More recently, researchers have been studying the benefits of combining relative momentum with what many practitioners call absolute momentum, or time-series momentum. Many commodity trading advisors (CTA’s) have been practicing absolute momentum in the form of trend following for decades with significant success. Absolute momentum acts as a risk management tool where you compare returns of an asset to itself instead of relative to other risk assets. For example, if US Stocks have a negative return over the prior twelve months there is also a strong likelihood of negative returns continuing in the near future. Buying tends to attract more buying just as selling attracts more selling. A sensible rules based approach is to then seek safety in the form of cash or short term bonds until stock returns again become positive over the prior year.

So we will now combine relative momentum with absolute momentum where each month we chose among the top three of our equity markets, and if none have positive excess returns (asset return minus the risk free return of treasury bills) over the past year we will allocate to bonds instead. No predictions, opinions, or forecasts necessary. The fact that our model has no discretionary inputs is an important and refreshing distinction from traditional active portfolio management. Philip Tetlock spent two decades quantifying “expert” predictions finding that the vast majority performed worse than random chance when it came to predicting the likelihood of an outcome.

dual momentum


dual momentum stats

Our dual momentum approach of combining relative and absolute momentum has outperformed our equally allocated global stock market benchmark by almost 7% annually since 1972. This now grows a $100 investment to $108,959.95 instead of $8,465.49. But perhaps more important to most investors is that dual momentum reduced the maximum drawdown by more than half (from 52.42% to 22.89%) due to the effect of our absolute momentum rule largely sidestepping the three major equity bear markets of 1973-1974, 2000-2002, and 2008-2009. Dual momentum has shown the ability to be used as a simple rules-based method to produce higher returns with less risk than buy and hold. Those who choose to ignore the power of dual momentum also chose to ignore significant empirical evidence, and may be doing so at their own financial peril.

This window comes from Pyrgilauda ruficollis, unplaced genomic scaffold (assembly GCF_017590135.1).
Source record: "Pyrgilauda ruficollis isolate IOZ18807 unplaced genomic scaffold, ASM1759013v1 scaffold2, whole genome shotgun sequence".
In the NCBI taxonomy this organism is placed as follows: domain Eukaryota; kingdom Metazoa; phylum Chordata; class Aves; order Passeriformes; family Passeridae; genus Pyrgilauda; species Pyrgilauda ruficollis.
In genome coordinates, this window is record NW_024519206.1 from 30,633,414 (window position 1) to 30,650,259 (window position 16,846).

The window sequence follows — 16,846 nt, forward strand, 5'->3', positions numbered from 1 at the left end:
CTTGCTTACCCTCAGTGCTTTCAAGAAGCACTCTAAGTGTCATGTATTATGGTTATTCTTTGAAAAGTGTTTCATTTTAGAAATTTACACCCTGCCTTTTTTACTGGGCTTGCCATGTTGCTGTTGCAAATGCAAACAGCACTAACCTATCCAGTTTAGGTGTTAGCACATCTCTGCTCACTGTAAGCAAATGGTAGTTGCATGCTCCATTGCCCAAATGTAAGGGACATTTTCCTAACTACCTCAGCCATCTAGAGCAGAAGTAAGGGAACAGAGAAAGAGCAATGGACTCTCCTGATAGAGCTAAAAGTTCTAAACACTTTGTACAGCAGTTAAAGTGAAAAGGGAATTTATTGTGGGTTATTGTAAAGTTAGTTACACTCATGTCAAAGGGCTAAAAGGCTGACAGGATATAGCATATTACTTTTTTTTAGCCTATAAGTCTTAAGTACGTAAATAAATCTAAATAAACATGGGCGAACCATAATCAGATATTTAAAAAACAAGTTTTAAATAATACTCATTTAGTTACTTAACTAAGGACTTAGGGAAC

So what does this information mean to you? We wrote this paper to provide a simple example of one of our favorite methods we use to manage client assets.  Most of our clients aren’t interested in every detail, only enough detail to increase investor confidence.  As an independent investment advisory firm we have the freedom and flexibility to implement compelling research for our clients. Advisors captive to sales-based production requirements are often incentivized to provide proprietary products instead of conducting robust investment research that can benefit both the client and the advisor over the long term.

This simple dual momentum method could also be a fantastic strategy for a portion of one’s 401k or other employer retirement accounts. On average, less than 2 trades occur per year so total time commitment may be around 5-10 minutes per month with most months requiring no action. We suggest you consider the difference in wealth from our above example to decide if this may be worth the effort. Many will spend more time planning their next vacation than they ever will with regard to maximizing the efficiency of their life savings. Blindly trusting an advisor without a fiduciary duty to act in your best interest is very common. More complex methodologies could certainly be pursued, but we believe simple beats complex over the long term. Leonardo da Vinci once said “Simplicity is the ultimate sophistication.”

Feel free to contact us if you’d like to discuss your specific situation further. We welcome every opportunity to discuss how we could add value to your financial life.

[1] Gary Antonacci is not affiliated with Lorintine Capital. Lorintine Capital does not receive any compensation for mentioning his book nor is it an endorsement. We provide his book as a third-party reference for those interested in learning more about momentum and the concepts presented in this paper.

[2] Historical data represents index data. You cannot invest directly in an index. Indexes do not include fees, expenses, or transaction costs. All examples are hypothetical. Past performance does not guarantee future results.

[3] CAGR – Compound Annual Growth Rate. TBill CAGR – Treasury bill Compound Annual Growth Rate, often referred to as the risk free rate of return. Stdev – Annualized volatility of monthly returns. Sharpe – Sharpe Ratio, a commonly used ratio for measuring risk adjusted returns. MaxDD – Maximum Drawdown, which measures the maximum peak to valley decline experienced on a month ending basis. $100 becomes – What an initial $100 investment would have grown to from 1972-2014. Inflation CAGR – Inflation Compound Annual Growth Rate.


SITREP: n. a report on the current situation; a military abbreviation; from “situation report”.


The very big picture: